In his book, Disruptive Grace: Studies in the Theology of Karl Barth, pp. 89-113), George Hunsinger, professor of theology at Princeton Theological Seminary, included a 1987 essays entitled, “Where the Battle Rages: Confessing Christ in America Today.” In that essay, he speaks of churches activist and conversionist. For the sake of greater clarity of purpose, we will compare these alternatives with our prophetic mission groups.
Today Jesus is calling Christians here and there to serve him together as prophetic mission groups of two to twelve members. Our purpose, as a group, is to be what George refers to as a “confessing church.” Basically, that means ministering with one another in ways that allow us to live as prophetic witnesses to Jesus Christ both personally and as a group. Our mission as a group is to send members, two by two, to participate in local churches to invite them to live as faithful witnesses to Jesus Christ as well.
Our prophetic mission groups will not be like activist churches. The goal of activist churches is societal change: political, social, economic, or cultural. They remain Christian Olympians because they regard Jesus as a means to an end. If Jesus fails to deliver the desired change, they freely abandon him in detail or in general.
In our day activism grows increasingly political in two opposing ways. Some activist churches define faithfulness to Jesus as vigorously promoting restorative political causes. They want to return society to some imagined lost golden age of moral purity. They support political candidates who promise to do this.
Other activist churches define faithfulness to Jesus as vigorously promoting progressive political causes. They struggle mightily to push society into some imagined future golden age of peace and justice.
Sadly, this political activism serves Jupiter god of politics. It presents us with the sad reality of Christian restoratives and Christian progressives mutually savaging one another in the name of Jesus but all in devotion to Jupiter. It also destroys the theological integrity of the Church by judging the Bible and preaching in political terms rather than judging contemporary politics in biblical terms.
At the same time, our prophetic mission groups will not be like conversionist churches. While activist churches see Jesus primarily as a means of societal change, conversionist churches see him primarily as a means of personal change. Whenever Jesus is seen as a means of change, however, disloyalty to him occurs whenever that change fails to occur as fast as we think it should. So all means are brought to bear on people who fail to change their way of thinking enough to accept baptism. Once they do, who cares? The goal of the conversionist church is maximizing the number of baptisms per year.
Our prophetic mission groups, however, will be like the “confessing church” described by George. Rather than understanding Jesus as a means to societal or personal change, we seek each day to see Jesus as the supreme end in himself and seek to remain faithful to him in all that we do.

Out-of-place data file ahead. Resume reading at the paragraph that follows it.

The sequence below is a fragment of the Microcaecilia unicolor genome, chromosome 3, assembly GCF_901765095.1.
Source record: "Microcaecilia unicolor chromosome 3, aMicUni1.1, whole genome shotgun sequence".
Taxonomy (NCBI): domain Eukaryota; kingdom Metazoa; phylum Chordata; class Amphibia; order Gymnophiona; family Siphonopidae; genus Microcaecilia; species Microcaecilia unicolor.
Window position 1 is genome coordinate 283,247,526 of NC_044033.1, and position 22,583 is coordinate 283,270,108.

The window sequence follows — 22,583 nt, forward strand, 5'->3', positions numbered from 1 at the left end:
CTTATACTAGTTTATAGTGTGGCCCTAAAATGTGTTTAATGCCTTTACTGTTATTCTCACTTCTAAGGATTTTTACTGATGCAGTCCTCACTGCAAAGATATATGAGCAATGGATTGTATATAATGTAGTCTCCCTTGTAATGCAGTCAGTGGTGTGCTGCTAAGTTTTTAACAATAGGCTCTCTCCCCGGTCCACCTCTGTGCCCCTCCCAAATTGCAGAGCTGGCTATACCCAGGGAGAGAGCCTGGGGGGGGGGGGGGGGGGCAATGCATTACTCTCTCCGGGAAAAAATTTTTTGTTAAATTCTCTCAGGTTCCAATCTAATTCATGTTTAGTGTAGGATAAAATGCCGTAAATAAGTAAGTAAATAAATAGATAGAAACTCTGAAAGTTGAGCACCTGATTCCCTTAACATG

George’s confessing church is “a church of reconciliation, a church of nonconformity, and a church of the cross” (105). Our prophetic mission groups will attempt to be the same. Our mission as prophetic witnesses to Jesus Christ, through our participation in various existing churches, will be to invite them also to put Jesus first by becoming a confessing church as well.
We will seek to be mission groups of reconciliation and invite the churches we participate in to do the same. Jesus reconciled us with God. We witness to this reconciliation with a membership which rises above existing societal divisions. “In the world of the Bible, the greatest social division is the one between Jews and Gentiles. If that division falls, they all fall—whether based on race, gender, class, nation, or some other social distinction—so that all are one in Christ Jesus” (105).
We will seek to be mission groups of nonconformity and invite the churches we participate in to be the same. Our “inner communal life and outward communal mission will reflect the difference it makes that Christ, not Mars or mammon [Pluto], is Lord” (105).
We will seek to be mission groups of the cross and invite the churches we participate in to be the same. The cross—suffering—is the unavoidable cost of nonconformity. It is our “participation in the victory of Christ over the powers of this age” (John Howard Yoder quoted by George, 106). “It means reflecting the essence of Christ’s saving work and partaking in it. It means joyfully doing in the world, come what may, the will of God. No church which compromises its witness, either for the sake of avoiding suffering or for the sake of supposed effectiveness, can be truly faithful to its calling” (106).
Copyright © 2015 by Steven Farsaci.
All rights reserved. Fair use encouraged.
All rights reserved. Fair use encouraged.